It is certainly an interesting election this time around.

#7
poetix5:26 pm, 22 Sep 12

Thumper said :

Don’t mention the pool.

Doing laps in an interminable pool must be tiring…(-:

miz said :

Astute insights Johnboy.

Labor must certainly be worried to change their tune about light rail so suddenly. I imagine they needed something big to ‘cut through’ like the Liberals’ rates slogan!

I have been quietly musing how far things have swung. Perhaps it’s just me? but I used to be quite a ‘rusted on’ Labor person. I don’t see myself as that anymore.

Don’t get me wrong, I am still a paid up member of a union, and firmly believe in egalitarianism and the concept of government for all its constituents (not just the wealthy few). However, this local election, Lab and Lib seem to have almost completely swapped their traditional ethoses (if that’s a word). Labor seems to be pandering to wealthy inner north enviro-leaning constituents, and appears to have completely forgotten the middle-lower classes/working poor in the poorly-serviced ‘burbs. Conversely, Lib is playing directly to the middle-lower classes/working poor by focusing on rates, water bills and green bins (i.e. improvements to, and better value from, services that are in Canberrans’ faces every day – which is what we want from a local govt). If Lib does get in it is going to have to be very very diligent in maintaining its focus on local services, or they won’t get another chance for a long long time. This might be a difficult task, as Lib has a reputation for the ‘slash and burn’ style of govt (reinforced of late by Newman and O’Farrell).
It is certainly an interesting election this time around.

You opposed a scheme to house some of the most vulnerable members of society (homeless youth) totally on NIMBY reasons. Seems to me that you should be voting Liberal. Fortunately I am not drinking, or I would have lost a mouthful of wine over your self-proclaimed ‘egalitarianism’.

If that makes me an ‘inner north enviro-leaning constituent’, then I’m proud to be one.

#8
Darkfalz6:16 pm, 22 Sep 12

Should have been a design consideration for the city from a start. Tacking it on now is going to be a mess.

Question, does this rail require those eyesore overhead cables like Melbourne?

#9
c_c6:25 pm, 22 Sep 12

Darkfalz said :

Should have been a design consideration for the city from a start. Tacking it on now is going to be a mess.

Question, does this rail require those eyesore overhead cables like Melbourne?

It was planned from the beginning for FS.

That’s why there are large green belts beside and in the middle of major arterial routes around Canberra.

Rail transport has always been part of Canberra’s plan and Canberra was built to allow for it.

#10
DJ Mac7:05 pm, 22 Sep 12

I am sick and tired of the bloody “investigation into” crap, just build the bloody thing. It was originally planned for Canberra to have light rail between the city centres, having the buses going around the suburbs then into the centres. It actually makes sense – light rail is designed to go realitively long distances without stopping, and buses are designed to stop and start. The centres like Gungahlin, Belconnen, Civic, Woden, Tuggeranong are unlikely to change in a hurry. Just get on with it and give us a half way decent public transport system. Not everyone can or wants to drive everywhere.

I will vote for anyone who stops the “studies” on every single thing (things that have been done to death – I mean how many studies/inquires have we had into this so far?) and just gets on with the job!

#11
Innovation7:16 pm, 22 Sep 12

I don’t know whether they have blown it or not – the alternative is a bit disheartening – but the timing and scope of this announcement certainly reeks of desperation.

#12
davesact7:16 pm, 22 Sep 12

One of the original Canberra plans had provision for a Zeppelin docking station. I think its an election winner.

#13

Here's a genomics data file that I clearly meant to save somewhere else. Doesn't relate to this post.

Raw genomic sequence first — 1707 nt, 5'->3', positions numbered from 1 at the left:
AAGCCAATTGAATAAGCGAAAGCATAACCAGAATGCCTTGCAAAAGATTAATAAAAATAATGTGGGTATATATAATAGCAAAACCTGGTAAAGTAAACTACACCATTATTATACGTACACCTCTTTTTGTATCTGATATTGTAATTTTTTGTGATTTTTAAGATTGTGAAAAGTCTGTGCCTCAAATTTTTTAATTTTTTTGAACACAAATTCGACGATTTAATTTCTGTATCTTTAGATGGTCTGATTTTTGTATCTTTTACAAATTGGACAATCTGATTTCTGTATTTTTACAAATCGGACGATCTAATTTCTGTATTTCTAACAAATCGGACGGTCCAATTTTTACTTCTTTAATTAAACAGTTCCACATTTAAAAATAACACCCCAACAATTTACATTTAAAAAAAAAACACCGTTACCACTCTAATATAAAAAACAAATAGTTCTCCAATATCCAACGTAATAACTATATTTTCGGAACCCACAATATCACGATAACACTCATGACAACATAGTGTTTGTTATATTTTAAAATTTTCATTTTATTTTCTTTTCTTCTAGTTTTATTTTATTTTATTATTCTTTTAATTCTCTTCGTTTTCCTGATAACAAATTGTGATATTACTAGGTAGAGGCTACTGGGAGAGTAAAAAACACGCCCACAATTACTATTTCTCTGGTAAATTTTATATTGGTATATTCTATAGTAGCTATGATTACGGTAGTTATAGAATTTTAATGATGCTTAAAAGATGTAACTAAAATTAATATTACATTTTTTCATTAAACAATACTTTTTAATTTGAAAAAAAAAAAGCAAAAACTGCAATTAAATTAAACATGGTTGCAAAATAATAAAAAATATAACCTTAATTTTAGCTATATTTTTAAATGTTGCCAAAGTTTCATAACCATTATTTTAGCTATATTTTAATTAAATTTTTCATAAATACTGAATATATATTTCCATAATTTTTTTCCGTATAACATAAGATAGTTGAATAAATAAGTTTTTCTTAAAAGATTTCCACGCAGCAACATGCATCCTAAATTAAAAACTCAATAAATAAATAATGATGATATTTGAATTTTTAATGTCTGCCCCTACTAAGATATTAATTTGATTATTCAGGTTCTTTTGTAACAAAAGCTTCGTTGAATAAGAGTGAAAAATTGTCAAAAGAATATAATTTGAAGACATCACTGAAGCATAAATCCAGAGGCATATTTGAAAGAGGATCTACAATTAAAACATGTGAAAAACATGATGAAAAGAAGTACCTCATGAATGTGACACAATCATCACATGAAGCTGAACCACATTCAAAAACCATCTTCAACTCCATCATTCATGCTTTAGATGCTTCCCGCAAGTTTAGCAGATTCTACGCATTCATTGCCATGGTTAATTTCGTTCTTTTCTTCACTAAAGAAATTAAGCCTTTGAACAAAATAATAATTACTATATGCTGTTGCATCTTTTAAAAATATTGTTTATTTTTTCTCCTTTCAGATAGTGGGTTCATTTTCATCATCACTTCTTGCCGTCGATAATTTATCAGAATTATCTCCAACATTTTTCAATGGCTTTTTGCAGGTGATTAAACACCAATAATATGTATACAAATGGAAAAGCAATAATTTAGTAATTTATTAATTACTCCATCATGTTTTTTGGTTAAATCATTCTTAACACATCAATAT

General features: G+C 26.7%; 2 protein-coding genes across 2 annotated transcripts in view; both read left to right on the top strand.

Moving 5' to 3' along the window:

Walker8:26 pm, 22 Sep 12

Deref said :

Even Sydney, Ogdenville and North Haverbrook recognised that an elevated monorail would eliminate the cross-traffic problem.

Ah north haverbrook… here you go.

http://www.youtube.com/watch?v=AEZjzsnPhnw

#14
troll-sniffer8:42 pm, 22 Sep 12

Oh yeah, Canberra, home of the unimaginative, sadly once again confirmed.

Mannheim in Germany has a light rail link almost exactly of the style as proposed for Canberra. How does it work? Brilliantly. Patronage? Excellent. Convenience? Excellent. Comfort etc? Excellent.

And since when did it become a case of my electorate vs your electorate for necessary infrastructure decisions in Canberra. What a ridiculous and divisive concept.

#15
SnapperJack1:53 am, 23 Sep 12

If I recall correctly, there was a TV show of some description where some spiv comes to town spruiking a monorail as a wonderful concept and he manages to whip everybody up into a fervor of enthusiasm. The citizens of the town sing a song lauding the monorail and are brainwashed into believing in it.

The fact that it is expensive, not viable and a selfish indulgence pushed by an obese, smooth-talking conman regularly appearing in the media is lost on everybody. I can’t recall how the show ended but I’m pretty sure everybody finally comes to their senses and the whole stupid concept is dumped and everybody wonders why they were so badly led up the garden path by the idea in the first place.

Let’s hope that happens in real life here in Canberra and we are never burdened with a massive white elephant which will be hugely expensive, under utilised and cursed by future generations.

#16
sharedawealth7:14 am, 23 Sep 12

I could not think of a worst person to deliver a a major project than Simon Corbell. If he is in charge of building the light rail it is guaranteed to be late, way over Budget and not suitable for purpose. I hope people remember what a farce the construction of Gunghalin Drive was.

#17
johnboy8:51 am, 23 Sep 12

And Snapperjack loses the game.

If you can’t get a Simpsons reference right please step away from the keyboard

#18
Truthiness9:12 am, 23 Sep 12

Its Lyle Lanley’s law. As any discussion about light rail in Canberra grows longer, the probability of someone singing the monorail song approach 1.

#19
JC9:12 am, 23 Sep 12

Deref said :

If these people aren’t smoking crack, perhaps they need to.

What a ludicrous decision – spending $600M (hah – don’t make me laugh) on another piece of public transport infrastructure of the most inherently inflexible kind that will be used, if at all, by a tiny number of people for brief periods in the mornings and afternoons while creating more traffic chaos on Northbourne Ave (what happens with cross-traffic at traffic lights? How do pedestrians get to and from the tram stops – more traffic lights on Northbourne?) without substantively reducing the existing traffic.